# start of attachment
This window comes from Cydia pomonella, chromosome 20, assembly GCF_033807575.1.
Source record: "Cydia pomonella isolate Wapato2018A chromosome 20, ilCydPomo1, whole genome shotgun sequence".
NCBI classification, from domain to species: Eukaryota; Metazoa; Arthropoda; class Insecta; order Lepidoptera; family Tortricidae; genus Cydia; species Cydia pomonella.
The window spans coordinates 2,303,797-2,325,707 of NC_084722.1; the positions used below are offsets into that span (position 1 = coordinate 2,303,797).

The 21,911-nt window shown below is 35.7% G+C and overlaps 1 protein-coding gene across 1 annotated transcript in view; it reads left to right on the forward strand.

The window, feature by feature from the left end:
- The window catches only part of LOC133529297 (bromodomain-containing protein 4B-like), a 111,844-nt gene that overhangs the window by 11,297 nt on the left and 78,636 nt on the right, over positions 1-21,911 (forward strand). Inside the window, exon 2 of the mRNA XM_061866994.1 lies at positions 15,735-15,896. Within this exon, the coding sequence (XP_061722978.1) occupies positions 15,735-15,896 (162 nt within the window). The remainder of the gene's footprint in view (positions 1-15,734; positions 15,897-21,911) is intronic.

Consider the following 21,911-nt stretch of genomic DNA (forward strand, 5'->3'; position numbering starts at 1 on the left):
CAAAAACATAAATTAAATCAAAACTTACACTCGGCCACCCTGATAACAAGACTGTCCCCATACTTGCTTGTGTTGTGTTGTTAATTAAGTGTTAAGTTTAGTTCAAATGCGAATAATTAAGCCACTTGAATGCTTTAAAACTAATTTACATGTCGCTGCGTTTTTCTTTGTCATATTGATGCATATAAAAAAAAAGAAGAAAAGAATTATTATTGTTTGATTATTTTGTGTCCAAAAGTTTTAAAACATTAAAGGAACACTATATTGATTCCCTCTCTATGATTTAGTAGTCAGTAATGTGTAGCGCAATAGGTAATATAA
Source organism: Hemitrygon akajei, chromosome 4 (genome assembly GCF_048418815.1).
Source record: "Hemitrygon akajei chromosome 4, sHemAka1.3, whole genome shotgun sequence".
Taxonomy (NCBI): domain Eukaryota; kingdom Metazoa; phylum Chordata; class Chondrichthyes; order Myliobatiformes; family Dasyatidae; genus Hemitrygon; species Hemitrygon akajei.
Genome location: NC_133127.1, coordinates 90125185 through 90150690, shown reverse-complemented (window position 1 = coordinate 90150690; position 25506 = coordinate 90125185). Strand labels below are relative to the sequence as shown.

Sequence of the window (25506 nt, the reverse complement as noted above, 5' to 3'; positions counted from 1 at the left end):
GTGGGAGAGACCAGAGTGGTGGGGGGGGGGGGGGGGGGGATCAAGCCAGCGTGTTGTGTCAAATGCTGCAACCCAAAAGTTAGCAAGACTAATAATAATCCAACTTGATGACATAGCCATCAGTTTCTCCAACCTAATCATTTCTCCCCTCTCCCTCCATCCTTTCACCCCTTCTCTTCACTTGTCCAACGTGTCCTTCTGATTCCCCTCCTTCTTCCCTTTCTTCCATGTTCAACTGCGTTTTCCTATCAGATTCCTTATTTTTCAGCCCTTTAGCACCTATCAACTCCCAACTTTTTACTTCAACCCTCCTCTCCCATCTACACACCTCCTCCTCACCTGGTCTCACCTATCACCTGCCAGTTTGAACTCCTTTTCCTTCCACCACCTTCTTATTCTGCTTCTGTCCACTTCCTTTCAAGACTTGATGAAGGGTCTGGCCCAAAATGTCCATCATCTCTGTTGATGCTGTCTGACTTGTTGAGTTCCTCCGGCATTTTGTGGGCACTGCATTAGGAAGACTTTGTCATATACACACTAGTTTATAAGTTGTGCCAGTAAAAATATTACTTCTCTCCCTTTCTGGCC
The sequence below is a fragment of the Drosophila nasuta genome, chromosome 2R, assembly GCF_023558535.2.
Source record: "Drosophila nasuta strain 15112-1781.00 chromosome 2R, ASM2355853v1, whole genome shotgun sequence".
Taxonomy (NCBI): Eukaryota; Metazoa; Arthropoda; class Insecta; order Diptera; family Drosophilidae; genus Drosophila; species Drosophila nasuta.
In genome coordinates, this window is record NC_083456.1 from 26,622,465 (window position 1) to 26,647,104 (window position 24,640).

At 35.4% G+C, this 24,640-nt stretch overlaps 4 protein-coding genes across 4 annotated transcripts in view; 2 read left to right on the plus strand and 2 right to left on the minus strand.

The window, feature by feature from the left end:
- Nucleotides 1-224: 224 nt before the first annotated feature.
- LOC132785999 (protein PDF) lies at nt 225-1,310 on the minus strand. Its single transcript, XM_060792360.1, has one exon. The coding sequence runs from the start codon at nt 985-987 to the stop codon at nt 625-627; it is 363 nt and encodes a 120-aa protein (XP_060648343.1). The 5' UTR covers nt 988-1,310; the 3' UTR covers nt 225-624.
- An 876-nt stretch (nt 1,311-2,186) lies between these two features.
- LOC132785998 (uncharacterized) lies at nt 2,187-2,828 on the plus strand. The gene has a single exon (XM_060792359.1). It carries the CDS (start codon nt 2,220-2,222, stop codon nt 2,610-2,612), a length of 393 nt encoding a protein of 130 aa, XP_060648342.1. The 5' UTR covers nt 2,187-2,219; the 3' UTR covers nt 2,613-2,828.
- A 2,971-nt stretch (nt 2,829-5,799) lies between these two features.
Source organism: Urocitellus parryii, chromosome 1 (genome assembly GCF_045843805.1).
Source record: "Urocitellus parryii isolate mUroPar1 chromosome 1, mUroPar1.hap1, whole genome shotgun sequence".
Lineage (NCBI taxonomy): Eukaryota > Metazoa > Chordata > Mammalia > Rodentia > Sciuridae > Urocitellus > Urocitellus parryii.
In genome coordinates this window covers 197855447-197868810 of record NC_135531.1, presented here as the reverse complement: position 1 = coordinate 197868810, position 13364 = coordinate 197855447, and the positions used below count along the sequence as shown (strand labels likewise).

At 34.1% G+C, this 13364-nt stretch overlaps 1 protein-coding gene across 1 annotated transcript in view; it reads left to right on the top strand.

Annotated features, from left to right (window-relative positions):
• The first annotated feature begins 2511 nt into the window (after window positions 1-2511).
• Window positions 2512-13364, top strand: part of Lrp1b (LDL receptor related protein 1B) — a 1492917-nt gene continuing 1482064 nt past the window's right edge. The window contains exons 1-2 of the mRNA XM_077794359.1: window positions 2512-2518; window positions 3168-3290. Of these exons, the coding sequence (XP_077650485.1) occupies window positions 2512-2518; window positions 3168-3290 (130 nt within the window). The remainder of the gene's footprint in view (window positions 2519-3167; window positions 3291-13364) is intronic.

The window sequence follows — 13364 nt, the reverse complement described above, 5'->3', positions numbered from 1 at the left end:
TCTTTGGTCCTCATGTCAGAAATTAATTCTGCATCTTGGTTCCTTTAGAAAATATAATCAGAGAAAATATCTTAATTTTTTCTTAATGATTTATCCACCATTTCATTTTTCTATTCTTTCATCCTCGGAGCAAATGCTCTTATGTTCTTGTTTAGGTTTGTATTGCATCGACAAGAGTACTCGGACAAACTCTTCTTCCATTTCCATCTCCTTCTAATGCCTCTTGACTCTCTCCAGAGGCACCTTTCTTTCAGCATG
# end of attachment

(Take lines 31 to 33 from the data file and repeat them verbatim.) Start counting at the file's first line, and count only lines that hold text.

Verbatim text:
At 34.1% G+C, this 13364-nt stretch overlaps 1 protein-coding gene across 1 annotated transcript in view; it reads left to right on the top strand.

Annotated features, from left to right (window-relative positions):
• The first annotated feature begins 2511 nt into the window (after window positions 1-2511).